Fleeing the Police

It’s never a good idea to flee the police, even when you know they’ll press charges for a car accident. Running away from the police may lead to criminal charges, and causing an accident while doing so may result in more severe consequences.

Vehicular Manslaughter

This crime happens when a driver is irresponsible when operating a car and results in the loss of another person’s life. The driver may face misdemeanor or felony charges depending on the circumstances, and evidence presented.

If it’s a case of ordinary negligence, it qualifies as a misdemeanor. Gross negligence on the part of the driver attracts felony charges.

The Burden of Proof in Criminal vs. Civil Car Accident Cases

Whether a car accident case is criminal or civil, there’s an amount of proof a plaintiff has to present to win the case.

In a criminal case, the burden of proof must be beyond a reasonable doubt. That’s to say that the evidence presented and the theory around the claim must be factual beyond a certain level of suspicion, known as reasonable doubt.

It’s upon the plaintiff in a civil personal injury case to show that the defendant is responsible for their injuries and substantiate their claims. They must show that their other party is more likely than not to have caused the injuries. That is a preponderance of the evidence, which is a much lower burden of proof than required in a criminal car accident case.

It’s easier to win a civil case than a criminal one, given that the burden of proof in the former isn’t too complex. A criminal trial may find the defendant not guilty, but the outcome may differ from a civil case. If the state decides not to press charges for a car accident, the plaintiff may still have a good chance of winning a civil case against the defendant.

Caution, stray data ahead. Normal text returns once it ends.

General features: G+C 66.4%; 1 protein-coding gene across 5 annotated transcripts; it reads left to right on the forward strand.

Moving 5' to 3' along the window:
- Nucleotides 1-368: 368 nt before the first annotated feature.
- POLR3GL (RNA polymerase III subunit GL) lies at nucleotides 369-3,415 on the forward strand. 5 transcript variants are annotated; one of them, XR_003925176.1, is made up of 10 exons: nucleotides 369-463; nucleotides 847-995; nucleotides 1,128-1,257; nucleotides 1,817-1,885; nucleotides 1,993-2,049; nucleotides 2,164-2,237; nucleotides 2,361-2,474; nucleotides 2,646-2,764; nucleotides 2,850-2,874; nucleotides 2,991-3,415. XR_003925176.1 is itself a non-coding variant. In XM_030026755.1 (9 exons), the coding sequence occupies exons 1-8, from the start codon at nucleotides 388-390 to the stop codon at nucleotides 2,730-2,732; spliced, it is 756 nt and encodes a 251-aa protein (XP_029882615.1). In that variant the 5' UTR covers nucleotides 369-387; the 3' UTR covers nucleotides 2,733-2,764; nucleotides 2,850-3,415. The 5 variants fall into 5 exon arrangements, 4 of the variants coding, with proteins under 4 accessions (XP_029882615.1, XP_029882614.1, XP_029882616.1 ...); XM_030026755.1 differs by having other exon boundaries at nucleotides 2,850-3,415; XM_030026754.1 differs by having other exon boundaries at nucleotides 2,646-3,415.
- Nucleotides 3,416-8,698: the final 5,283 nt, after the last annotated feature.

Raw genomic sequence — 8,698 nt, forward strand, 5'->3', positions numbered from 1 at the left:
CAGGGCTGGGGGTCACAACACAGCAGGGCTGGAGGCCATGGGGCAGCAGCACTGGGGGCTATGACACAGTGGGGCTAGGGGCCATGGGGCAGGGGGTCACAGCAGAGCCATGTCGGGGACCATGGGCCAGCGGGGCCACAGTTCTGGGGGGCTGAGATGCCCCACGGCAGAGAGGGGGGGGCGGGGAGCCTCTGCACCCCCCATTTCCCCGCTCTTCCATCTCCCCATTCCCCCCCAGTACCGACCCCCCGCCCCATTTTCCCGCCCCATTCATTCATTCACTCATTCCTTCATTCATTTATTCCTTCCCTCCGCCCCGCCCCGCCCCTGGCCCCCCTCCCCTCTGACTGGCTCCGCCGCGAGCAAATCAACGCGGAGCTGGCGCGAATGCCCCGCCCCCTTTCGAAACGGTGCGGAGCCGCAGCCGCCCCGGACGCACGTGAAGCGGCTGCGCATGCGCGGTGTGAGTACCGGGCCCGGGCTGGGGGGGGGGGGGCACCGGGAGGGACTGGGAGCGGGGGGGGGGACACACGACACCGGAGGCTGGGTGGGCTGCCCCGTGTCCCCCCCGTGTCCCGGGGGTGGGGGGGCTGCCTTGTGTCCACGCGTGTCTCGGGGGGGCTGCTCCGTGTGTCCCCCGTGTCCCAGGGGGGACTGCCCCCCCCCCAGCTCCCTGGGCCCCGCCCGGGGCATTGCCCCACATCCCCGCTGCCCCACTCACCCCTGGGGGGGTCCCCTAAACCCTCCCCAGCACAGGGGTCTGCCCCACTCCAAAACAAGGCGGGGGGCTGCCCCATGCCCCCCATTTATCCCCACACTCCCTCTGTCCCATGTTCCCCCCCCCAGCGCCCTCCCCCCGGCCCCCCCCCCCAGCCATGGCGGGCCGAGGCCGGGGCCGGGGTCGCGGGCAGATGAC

A California Personal Injury Attorney Can Fight for Your Rights

You may not know the next step to take when you sustain injuries in a car accident. An experienced personal injury lawyer can guide you on whether to press criminal or civil charges. They’ll work with you to file a claim to get the compensation you deserve to take care of your medical bills.

At LA Century Law, we understand that car accident injuries can change your life forever, but we want to take the burden off you back. Our commitment to you is more than financial, as we are committed to your recovery and fighting for justice. Contact us today to schedule a consultation for a free case evaluation.

Civil and Criminal Car Accident Case FAQs

Can I bring a civil case if there’s an ongoing criminal case?

An ongoing criminal case doesn’t prevent you from filing a personal injury case. The criminal and civil proceedings can co-exist independently.

How do you know who was at fault in a car accident?

Determining who was at fault is usually a complex process that requires detailed investigation by the police. Ensure you cooperate with the officers as they look into any traffic violations.